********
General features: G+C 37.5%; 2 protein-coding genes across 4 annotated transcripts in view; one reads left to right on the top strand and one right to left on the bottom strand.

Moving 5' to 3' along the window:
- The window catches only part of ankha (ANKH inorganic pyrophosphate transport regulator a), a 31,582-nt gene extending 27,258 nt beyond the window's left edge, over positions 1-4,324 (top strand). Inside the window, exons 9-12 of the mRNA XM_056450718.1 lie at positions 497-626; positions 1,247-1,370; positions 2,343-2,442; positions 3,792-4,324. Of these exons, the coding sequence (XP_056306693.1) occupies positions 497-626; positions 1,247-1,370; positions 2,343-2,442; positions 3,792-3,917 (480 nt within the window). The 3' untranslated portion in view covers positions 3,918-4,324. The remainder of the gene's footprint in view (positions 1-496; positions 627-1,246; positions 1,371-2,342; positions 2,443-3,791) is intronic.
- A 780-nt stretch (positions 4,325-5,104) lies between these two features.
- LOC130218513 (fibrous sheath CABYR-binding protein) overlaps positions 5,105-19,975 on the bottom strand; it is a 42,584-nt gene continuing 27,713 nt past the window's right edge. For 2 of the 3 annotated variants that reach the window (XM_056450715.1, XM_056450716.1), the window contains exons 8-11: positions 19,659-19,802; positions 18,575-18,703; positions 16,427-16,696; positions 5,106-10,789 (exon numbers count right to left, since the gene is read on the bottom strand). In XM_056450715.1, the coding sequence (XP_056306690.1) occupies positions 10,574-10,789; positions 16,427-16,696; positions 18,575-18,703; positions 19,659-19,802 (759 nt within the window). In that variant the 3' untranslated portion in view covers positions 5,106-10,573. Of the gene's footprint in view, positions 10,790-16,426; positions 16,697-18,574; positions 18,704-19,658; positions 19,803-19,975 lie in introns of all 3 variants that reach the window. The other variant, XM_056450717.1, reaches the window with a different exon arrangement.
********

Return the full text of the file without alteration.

General features: G+C 37.5%; 2 protein-coding genes across 4 annotated transcripts in view; one reads left to right on the top strand and one right to left on the bottom strand.

Moving 5' to 3' along the window:
- The window catches only part of ankha (ANKH inorganic pyrophosphate transport regulator a), a 31,582-nt gene extending 27,258 nt beyond the window's left edge, over positions 1-4,324 (top strand). Inside the window, exons 9-12 of the mRNA XM_056450718.1 lie at positions 497-626; positions 1,247-1,370; positions 2,343-2,442; positions 3,792-4,324. Of these exons, the coding sequence (XP_056306693.1) occupies positions 497-626; positions 1,247-1,370; positions 2,343-2,442; positions 3,792-3,917 (480 nt within the window). The 3' untranslated portion in view covers positions 3,918-4,324. The remainder of the gene's footprint in view (positions 1-496; positions 627-1,246; positions 1,371-2,342; positions 2,443-3,791) is intronic.
- A 780-nt stretch (positions 4,325-5,104) lies between these two features.
- LOC130218513 (fibrous sheath CABYR-binding protein) overlaps positions 5,105-19,975 on the bottom strand; it is a 42,584-nt gene continuing 27,713 nt past the window's right edge. For 2 of the 3 annotated variants that reach the window (XM_056450715.1, XM_056450716.1), the window contains exons 8-11: positions 19,659-19,802; positions 18,575-18,703; positions 16,427-16,696; positions 5,106-10,789 (exon numbers count right to left, since the gene is read on the bottom strand). In XM_056450715.1, the coding sequence (XP_056306690.1) occupies positions 10,574-10,789; positions 16,427-16,696; positions 18,575-18,703; positions 19,659-19,802 (759 nt within the window). In that variant the 3' untranslated portion in view covers positions 5,106-10,573. Of the gene's footprint in view, positions 10,790-16,426; positions 16,697-18,574; positions 18,704-19,658; positions 19,803-19,975 lie in introns of all 3 variants that reach the window. The other variant, XM_056450717.1, reaches the window with a different exon arrangement.